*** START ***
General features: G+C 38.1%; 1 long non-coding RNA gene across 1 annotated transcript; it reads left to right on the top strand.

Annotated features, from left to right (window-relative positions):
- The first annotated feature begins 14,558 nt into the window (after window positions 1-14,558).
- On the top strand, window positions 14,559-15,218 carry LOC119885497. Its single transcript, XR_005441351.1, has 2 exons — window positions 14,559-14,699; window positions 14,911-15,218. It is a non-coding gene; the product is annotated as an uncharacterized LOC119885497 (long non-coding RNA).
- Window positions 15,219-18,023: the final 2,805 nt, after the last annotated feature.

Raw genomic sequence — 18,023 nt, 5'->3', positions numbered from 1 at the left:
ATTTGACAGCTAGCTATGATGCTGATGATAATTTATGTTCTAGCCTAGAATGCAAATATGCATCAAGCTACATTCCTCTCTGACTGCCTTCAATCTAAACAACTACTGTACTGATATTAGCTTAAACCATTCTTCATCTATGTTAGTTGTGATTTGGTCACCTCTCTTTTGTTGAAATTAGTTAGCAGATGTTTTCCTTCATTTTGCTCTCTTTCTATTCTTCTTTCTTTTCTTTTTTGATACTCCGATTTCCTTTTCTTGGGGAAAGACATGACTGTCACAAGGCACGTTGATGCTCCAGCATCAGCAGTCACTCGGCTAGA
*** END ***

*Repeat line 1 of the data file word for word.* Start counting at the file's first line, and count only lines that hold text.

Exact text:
General features: G+C 38.1%; 1 long non-coding RNA gene across 1 annotated transcript; it reads left to right on the top strand.